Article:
$25,000 scam stopped by UPS store owner
Many scams depend on victims sending payments through a money app or a wiring service, but the owner of a Gilbert UPS store says he too sees customers being scammed, talked into sending expensive items or wads of cash to unknown people — and he doesn’t like it.
“I hate to see anybody taken advantage of,” says Michael Miller.
Over the years, Miller says he’s seen enough scam attempts that he can usually identify potential victims sending cash somewhere they shouldn’t.
“Typically come in right before the store closes, they have to have it next day air and want copies of everything for proof they can show,” Miller says.
UPS stores, postal offices, and any place cash or expensive items can be sent out, are fertile ground for scammers.
Miller says while he could not and would not open packages, he has warned UPS security and police when suspicious someone may be getting scammed.
He says he helped retrieve $10,000 for one customer and $25,000 for another, and he wants to warn others about the scams he’s seeing every day, like the online seller scam.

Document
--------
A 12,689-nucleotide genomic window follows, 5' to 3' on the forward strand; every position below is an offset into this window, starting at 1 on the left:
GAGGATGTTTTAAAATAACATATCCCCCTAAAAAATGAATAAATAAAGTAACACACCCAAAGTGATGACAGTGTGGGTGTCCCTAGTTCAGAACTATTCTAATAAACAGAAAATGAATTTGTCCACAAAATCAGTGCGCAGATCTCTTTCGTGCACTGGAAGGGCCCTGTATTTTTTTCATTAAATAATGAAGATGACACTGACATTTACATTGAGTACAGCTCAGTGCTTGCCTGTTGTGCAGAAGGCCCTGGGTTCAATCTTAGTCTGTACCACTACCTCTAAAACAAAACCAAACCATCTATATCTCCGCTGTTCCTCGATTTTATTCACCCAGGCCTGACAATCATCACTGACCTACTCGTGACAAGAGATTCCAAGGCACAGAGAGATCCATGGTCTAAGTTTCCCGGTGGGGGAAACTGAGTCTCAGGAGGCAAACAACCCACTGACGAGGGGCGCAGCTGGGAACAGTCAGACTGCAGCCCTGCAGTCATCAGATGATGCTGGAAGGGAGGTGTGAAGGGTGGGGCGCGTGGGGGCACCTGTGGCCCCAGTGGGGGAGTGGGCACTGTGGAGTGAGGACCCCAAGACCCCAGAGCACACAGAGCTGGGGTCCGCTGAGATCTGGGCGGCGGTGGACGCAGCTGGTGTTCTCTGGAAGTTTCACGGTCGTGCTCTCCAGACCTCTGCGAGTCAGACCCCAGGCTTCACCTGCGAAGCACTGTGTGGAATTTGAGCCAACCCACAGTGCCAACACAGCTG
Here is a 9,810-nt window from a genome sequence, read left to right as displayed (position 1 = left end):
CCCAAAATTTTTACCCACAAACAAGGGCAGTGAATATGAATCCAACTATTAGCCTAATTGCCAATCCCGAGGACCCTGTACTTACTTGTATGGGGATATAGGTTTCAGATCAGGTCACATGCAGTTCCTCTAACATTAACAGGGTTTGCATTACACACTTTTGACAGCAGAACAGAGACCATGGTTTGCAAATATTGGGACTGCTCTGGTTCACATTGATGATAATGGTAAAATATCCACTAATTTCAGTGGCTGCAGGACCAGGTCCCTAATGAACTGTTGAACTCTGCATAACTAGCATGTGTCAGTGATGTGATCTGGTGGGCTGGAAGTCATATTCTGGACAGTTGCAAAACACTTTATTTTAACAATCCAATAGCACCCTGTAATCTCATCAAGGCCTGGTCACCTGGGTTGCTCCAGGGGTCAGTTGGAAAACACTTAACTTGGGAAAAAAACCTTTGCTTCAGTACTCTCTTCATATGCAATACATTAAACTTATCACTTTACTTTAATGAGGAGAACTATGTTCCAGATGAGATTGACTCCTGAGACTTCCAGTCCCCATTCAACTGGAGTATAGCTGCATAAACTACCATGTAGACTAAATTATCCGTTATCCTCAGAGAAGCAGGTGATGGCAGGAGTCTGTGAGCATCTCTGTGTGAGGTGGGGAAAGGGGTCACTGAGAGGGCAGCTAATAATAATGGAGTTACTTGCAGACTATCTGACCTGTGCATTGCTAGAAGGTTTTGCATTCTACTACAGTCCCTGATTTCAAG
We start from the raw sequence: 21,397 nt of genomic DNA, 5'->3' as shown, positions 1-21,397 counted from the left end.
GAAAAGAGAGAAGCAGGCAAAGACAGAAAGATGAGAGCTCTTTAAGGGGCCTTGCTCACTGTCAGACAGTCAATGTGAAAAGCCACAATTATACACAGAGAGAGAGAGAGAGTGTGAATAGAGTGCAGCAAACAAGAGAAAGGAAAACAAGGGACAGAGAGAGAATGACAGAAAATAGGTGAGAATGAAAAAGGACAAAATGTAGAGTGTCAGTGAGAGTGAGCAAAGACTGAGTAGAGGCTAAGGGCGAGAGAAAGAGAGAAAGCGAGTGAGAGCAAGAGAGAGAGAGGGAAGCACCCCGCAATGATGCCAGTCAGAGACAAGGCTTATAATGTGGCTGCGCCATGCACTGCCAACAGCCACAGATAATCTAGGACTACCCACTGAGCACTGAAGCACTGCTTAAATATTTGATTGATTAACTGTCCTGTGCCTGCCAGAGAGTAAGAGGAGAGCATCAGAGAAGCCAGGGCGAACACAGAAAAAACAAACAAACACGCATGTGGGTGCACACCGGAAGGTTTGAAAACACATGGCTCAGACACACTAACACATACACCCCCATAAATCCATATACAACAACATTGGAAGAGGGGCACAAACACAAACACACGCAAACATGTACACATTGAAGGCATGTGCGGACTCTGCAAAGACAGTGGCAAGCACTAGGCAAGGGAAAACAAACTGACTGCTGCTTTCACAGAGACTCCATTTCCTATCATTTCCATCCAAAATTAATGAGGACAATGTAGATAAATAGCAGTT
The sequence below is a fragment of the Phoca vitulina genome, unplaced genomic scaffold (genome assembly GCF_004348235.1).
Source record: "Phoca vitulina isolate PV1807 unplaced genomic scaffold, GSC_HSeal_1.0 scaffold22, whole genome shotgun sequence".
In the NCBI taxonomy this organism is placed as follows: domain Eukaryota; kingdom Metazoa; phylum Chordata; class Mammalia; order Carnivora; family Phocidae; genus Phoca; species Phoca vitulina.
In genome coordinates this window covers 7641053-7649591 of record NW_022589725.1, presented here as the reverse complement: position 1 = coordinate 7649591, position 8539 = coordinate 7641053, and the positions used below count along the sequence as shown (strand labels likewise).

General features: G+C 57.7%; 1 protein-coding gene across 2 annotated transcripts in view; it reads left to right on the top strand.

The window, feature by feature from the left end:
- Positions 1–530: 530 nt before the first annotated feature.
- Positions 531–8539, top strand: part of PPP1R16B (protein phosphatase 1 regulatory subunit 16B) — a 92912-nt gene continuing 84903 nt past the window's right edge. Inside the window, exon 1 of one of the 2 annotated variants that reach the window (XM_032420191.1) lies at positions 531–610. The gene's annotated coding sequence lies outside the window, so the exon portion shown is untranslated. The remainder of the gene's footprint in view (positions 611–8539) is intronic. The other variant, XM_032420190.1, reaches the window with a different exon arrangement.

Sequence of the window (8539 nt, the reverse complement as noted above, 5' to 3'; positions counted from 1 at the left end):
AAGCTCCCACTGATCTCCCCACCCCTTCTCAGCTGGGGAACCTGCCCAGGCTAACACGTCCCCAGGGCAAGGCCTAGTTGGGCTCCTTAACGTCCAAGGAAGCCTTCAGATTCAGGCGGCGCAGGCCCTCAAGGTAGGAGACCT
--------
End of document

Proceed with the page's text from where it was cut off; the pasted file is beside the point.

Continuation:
Sellers sometimes send expensive items to supposed buyers, but the buyer says they want proof the item was shipped before they pay.
If it’s a scam, the buyer gets the item and never pays.
Miller found a way around it.
He would print up a shipping label for the seller, but not send the item to the buyer yet.
“That way you can provide a shipping number to them and see if they pay you,” Miller says.
In many cases, the seller, his customer, realizes they’re not going to get paid.
“We could cancel the label for them and at that point, they weren’t out anything and still had their property,” Miller says.
But the biggest scam he sees right now is the UPS fake text scam.
“A customer will receive a text message saying there was a problem with their UPS delivery,” Miller says.
And with so much shopping online and so many deliveries, even people with no UPS shipment coming could be confused.
The text could say there was a missed delivery or delivery that needs to be rescheduled, or it says there is a small amount owed before delivery can happen — and the scammer wants you to click on the link they send.
But it’s not UPS, and clicking the link could mean getting a virus or taking a big financial risk.
“They’re capturing the credit card data so they can re-use that and the floodgates open,” Miller says.
In the U.S., UPS will only send texts from MYUPS (69877).
Check the tracking number at UPS.com to see if it’s legit.
And if there’s any question, call the UPS store.
Miller welcomes it.
“If you can help another person to avoid problems or issues, then that makes me sleep a little better at night,” he says.
Seniors are a main target.
It’s a good reminder for families to know how parents and grandparents spend their money.
Trend Micro looks at UPS and other fake text scams.